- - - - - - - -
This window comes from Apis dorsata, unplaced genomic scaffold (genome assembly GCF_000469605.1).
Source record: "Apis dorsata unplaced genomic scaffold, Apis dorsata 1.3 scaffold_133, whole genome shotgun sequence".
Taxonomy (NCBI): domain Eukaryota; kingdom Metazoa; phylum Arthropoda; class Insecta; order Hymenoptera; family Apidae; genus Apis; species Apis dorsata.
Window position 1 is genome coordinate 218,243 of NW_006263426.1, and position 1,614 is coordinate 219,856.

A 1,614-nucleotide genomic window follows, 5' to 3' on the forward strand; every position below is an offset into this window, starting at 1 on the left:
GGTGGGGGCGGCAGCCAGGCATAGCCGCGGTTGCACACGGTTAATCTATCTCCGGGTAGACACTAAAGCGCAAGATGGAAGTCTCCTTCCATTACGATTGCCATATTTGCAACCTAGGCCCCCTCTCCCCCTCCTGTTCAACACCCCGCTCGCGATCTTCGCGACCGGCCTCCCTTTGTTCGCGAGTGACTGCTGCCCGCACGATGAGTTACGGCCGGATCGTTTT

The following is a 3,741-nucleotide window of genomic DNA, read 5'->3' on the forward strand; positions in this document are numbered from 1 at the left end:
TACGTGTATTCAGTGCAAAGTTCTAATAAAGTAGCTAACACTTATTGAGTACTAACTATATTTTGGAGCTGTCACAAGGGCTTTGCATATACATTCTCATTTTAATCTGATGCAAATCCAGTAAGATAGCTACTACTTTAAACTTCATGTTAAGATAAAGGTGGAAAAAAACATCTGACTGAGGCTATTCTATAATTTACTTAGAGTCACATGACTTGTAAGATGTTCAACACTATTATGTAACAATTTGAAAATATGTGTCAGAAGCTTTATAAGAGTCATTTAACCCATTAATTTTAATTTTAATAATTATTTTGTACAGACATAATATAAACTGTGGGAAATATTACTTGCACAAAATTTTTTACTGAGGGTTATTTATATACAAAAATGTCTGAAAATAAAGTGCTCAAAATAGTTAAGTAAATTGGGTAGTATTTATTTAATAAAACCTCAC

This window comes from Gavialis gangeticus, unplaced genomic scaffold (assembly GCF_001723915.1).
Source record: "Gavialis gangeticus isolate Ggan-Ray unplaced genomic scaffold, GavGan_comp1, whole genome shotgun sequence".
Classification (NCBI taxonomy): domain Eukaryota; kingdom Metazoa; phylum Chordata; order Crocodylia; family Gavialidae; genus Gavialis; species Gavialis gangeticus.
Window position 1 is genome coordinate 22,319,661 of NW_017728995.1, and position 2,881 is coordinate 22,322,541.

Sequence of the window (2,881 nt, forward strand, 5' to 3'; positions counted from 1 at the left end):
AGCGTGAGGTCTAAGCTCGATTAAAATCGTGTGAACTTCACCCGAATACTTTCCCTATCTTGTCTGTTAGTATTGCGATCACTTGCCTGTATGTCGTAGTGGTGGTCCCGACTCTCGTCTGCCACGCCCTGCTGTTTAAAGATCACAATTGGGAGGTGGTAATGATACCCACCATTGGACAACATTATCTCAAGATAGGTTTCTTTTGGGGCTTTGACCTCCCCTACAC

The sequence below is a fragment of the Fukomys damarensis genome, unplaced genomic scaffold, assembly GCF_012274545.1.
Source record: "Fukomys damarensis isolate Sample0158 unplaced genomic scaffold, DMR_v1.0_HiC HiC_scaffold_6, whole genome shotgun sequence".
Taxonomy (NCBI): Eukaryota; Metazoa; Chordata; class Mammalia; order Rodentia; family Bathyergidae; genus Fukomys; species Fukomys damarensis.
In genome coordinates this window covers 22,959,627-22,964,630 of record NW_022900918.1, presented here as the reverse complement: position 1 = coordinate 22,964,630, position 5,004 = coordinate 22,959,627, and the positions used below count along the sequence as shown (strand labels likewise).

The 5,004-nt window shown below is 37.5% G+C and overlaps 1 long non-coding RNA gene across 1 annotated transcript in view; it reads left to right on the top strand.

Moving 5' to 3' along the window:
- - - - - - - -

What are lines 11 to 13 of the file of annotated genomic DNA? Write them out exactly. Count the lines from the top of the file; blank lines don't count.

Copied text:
Classification (NCBI taxonomy): domain Eukaryota; kingdom Metazoa; phylum Chordata; order Crocodylia; family Gavialidae; genus Gavialis; species Gavialis gangeticus.
Window position 1 is genome coordinate 22,319,661 of NW_017728995.1, and position 2,881 is coordinate 22,322,541.

Sequence of the window (2,881 nt, forward strand, 5' to 3'; positions counted from 1 at the left end):